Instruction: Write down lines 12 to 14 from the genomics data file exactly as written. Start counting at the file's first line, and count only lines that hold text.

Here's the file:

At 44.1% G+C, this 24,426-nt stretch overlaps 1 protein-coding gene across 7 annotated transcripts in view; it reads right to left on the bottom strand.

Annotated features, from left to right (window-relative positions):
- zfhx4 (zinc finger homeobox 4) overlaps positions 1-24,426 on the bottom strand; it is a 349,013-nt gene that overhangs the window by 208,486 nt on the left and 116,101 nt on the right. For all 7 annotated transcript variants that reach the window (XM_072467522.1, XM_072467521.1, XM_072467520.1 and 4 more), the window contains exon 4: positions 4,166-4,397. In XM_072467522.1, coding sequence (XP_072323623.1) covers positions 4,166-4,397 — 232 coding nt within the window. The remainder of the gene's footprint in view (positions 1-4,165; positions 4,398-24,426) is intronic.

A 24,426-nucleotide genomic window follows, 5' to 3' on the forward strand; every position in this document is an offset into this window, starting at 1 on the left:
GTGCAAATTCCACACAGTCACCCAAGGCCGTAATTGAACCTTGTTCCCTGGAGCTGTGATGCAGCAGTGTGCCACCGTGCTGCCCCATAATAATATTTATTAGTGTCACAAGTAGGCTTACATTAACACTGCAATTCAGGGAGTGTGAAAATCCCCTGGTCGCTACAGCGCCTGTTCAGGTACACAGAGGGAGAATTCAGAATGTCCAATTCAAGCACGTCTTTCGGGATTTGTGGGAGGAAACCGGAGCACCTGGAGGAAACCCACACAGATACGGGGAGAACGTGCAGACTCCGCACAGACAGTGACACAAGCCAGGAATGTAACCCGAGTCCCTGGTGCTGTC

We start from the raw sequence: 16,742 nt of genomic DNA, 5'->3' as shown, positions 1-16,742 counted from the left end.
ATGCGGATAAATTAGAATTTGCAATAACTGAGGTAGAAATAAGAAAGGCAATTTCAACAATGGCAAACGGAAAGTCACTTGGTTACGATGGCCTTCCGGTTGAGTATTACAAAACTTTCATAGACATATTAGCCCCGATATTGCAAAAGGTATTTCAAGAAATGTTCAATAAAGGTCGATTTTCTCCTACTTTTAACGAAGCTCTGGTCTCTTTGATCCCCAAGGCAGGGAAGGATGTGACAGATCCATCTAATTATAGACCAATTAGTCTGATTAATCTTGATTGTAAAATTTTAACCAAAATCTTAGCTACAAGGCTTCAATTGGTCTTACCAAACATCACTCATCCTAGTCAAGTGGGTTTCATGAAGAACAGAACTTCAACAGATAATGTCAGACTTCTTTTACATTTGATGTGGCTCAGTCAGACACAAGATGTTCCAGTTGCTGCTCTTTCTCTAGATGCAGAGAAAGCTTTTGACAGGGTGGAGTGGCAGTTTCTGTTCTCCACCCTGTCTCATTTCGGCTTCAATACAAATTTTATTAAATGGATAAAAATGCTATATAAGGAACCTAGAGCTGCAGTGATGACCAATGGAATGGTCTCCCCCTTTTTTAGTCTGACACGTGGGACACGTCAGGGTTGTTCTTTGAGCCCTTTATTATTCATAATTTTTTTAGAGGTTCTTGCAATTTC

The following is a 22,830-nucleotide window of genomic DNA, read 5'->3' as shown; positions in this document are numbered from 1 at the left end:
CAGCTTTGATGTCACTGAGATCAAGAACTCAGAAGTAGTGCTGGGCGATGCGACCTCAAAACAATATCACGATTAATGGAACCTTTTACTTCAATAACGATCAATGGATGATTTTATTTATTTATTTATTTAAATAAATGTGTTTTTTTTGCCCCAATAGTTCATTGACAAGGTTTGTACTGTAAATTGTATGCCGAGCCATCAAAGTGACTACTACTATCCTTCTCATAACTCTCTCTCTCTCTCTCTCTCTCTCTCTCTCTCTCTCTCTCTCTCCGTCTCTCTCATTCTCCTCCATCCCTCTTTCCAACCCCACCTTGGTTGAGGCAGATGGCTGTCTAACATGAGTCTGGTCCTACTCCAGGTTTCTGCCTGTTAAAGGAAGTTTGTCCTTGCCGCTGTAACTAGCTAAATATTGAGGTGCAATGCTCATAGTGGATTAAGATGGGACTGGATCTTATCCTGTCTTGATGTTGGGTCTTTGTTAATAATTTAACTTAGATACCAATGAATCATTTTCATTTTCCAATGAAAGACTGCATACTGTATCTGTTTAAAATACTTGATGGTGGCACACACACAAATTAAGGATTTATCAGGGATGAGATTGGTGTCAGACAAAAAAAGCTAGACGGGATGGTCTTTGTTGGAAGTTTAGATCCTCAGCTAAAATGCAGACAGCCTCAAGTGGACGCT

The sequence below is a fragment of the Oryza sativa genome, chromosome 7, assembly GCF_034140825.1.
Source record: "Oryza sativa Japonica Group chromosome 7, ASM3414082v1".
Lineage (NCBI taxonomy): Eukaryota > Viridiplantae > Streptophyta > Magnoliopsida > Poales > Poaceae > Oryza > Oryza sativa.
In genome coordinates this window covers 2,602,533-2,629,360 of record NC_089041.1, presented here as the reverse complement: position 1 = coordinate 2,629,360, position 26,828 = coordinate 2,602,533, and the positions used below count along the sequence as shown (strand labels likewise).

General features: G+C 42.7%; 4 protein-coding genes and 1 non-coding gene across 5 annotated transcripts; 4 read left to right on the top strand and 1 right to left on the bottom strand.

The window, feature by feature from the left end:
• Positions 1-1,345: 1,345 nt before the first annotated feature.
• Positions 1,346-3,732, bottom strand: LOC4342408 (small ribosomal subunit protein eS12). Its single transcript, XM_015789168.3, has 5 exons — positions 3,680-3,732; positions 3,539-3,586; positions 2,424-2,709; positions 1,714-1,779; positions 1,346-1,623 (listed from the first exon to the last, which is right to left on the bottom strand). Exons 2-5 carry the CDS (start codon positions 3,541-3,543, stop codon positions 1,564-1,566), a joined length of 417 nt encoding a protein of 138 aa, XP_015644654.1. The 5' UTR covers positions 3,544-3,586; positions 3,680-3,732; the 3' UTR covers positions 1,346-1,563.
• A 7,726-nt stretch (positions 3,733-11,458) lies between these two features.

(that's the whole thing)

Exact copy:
Lineage (NCBI taxonomy): Eukaryota > Viridiplantae > Streptophyta > Magnoliopsida > Poales > Poaceae > Oryza > Oryza sativa.
In genome coordinates this window covers 2,602,533-2,629,360 of record NC_089041.1, presented here as the reverse complement: position 1 = coordinate 2,629,360, position 26,828 = coordinate 2,602,533, and the positions used below count along the sequence as shown (strand labels likewise).

General features: G+C 42.7%; 4 protein-coding genes and 1 non-coding gene across 5 annotated transcripts; 4 read left to right on the top strand and 1 right to left on the bottom strand.